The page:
As Britain prepares to afford full state honours to the Chinese President this week, Release International says China must be held to account over religious persecution - including the disappearance and torture of Christian human rights lawyers.
Chancellor George Osborne has urged Britain and China to stick together and create a golden decade. "But for decades, life has been anything but golden for many of China's Christians," says Paul Robinson, Chief Executive of Release International, which speaks up for persecuted Christians around the world.
"Right now, one of China's most prominent Christian human rights lawyers is being held illegally in a 'black jail' on possible spying charges and denied any legal representation. Zhang Kai's crime? Offering legal advice to churches whose crosses are being torn down by the thousand as China continues to persecute its Christian minority.
"The one question for David Cameron when he meets President Xi Jinping must be: 'If you really care about human rights - when will you release Zhang Kai?' It's deeply worrying to see China rounding up its lawyers, and claiming it is doing so to uphold the rule of law."
China's Ambassador to London, Liu Xiaoming, told the Andrew Marr show at the weekend that President Xi would be coming to the UK "for cooperation, for partnership, not for a debate about human rights."
"But that debate has to take place when China is jailing and torturing its lawyers, demolishing churches, and driving Christians to worship underground," says Paul Robinson.
"And let's not forget that lawyers like Zhang Kai, who love their country, and simply want to use the law of the land to contest the legality of church demolitions are being treated like enemies of the state.
"Chinese Ambassador Liu Xiaoming insisted at the weekend: 'No-one will be put behind bars simply because they are criticising the government.' He said they were jailed because they were criminals or wanted to overthrow the government.
"And that's the problem for China: that those who question the authorities are slapped down for being enemies of the state.
"The Ambassador urged us not to miss the big picture. Well, the UK must not be so greedy for gain that we turn a blind eye to persecution. David Cameron and George Osborne have a golden opportunity to influence China for good - to call for religious freedom. And the world is watching to see they use that opportunity.
"As a growing world power, China should embrace, rather than oppose, those who stand up for justice and righteousness under the law."
Beijing-based Zhang Kai was seized after defending churches in the courts against moves to tear down their crosses. Release partner China Aid says officials in Wenzhou are charging him with spying. Release International is calling for the lawyer to be set free.
According to China Aid, Zhang has been accused of 'gathering a mob to disturb public order and stealing, collecting, purchasing and illegally providing state secrets and intelligence to overseas organisations.' China Aid fears he may be tortured into producing a false confession.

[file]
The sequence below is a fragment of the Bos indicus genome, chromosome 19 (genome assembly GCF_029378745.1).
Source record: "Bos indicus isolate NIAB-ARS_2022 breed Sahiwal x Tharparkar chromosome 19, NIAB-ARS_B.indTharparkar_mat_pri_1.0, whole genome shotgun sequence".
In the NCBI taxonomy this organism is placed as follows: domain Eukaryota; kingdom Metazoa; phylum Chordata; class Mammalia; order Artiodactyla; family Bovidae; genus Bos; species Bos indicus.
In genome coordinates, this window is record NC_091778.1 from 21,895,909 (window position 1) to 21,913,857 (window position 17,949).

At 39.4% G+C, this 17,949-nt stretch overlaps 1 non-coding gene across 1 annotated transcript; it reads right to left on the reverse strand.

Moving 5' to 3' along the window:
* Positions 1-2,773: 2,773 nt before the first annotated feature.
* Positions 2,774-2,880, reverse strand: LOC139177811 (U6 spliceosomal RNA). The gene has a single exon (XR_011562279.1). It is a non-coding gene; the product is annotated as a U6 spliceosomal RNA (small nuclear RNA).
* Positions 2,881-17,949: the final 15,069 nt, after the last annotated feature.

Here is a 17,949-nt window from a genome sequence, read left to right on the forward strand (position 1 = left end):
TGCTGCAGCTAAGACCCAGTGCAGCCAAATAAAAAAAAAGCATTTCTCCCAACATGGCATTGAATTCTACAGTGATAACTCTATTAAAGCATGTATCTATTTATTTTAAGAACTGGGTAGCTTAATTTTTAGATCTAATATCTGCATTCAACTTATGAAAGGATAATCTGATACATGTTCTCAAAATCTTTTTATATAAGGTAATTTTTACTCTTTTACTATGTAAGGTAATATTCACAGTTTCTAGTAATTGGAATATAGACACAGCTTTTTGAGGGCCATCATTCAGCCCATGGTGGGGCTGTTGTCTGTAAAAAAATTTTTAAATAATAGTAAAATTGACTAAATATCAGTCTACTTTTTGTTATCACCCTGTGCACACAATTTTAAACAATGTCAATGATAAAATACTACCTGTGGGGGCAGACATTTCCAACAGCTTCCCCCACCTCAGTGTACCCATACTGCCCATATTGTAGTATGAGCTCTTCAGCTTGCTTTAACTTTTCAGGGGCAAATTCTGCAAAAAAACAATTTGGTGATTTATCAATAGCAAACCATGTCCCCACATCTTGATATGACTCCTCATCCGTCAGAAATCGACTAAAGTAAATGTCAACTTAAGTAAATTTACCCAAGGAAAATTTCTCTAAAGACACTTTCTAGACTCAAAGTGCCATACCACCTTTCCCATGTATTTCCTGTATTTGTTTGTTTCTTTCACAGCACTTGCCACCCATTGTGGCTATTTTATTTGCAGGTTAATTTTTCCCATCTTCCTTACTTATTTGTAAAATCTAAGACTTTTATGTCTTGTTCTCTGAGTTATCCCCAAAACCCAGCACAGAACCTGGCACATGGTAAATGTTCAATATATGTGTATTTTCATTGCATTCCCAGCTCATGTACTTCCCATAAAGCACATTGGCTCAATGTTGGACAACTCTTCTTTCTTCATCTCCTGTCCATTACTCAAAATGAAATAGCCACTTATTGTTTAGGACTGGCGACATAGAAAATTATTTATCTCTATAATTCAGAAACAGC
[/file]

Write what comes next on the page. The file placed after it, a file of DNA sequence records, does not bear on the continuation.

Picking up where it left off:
"Release is adding its voice to the growing numbers calling for the immediate release of Zhang Kai," says Paul Robinson.
There is a strong Christian presence in Zhejiang province. The communist authorities there have been demolishing churches and have pulled down some 1200 crosses. Some international observers believe the clampdown against visible signs of Christianity is intended to slow the rapid growth of the faith in China.
"'The authorities appear afraid that Chinese Christians could have divided loyalties and that human rights campaigners who mount legal challenges in the courts are undermining the authority of the Communist Party," says Robinson. "Neither is the case."
Since July, China has rounded up and detained some 230 human rights lawyers and activists. And the communist media has mounted a high-profile campaign against them, branding them as corrupt and criminal.
On August 25, Zhang Kai was arrested ahead of a meeting with the US ambassador at-large for religious freedom. Zhang was seized in Wenzhou where he was helping church leaders legally contest orders to tear down crosses from their churches.
The lawyer was charged with 'endangering national security' and 'gathering crowds to disturb the social order'. There's concern that the charge could be ratcheted up to spying, for which the maximum penalty is death. The authorities have denied access to Zhang or any legal representation.
Estimates of the numbers of Christians in China vary from 67m to 100m, potentially outstripping the membership of the Communist Party, given at 86m. According to the Council for Foreign Relations, China is on course to have the largest Christian population in the world by 2030.
Release Chief Executive Paul Robinson said: "Please pray for Zhang Kai and other courageous Christian human rights lawyers who are being arrested, detained and harassed. Pray they will know God's presence with them. Pray that they will be strengthened in their calling and know that their family around the world is standing with them."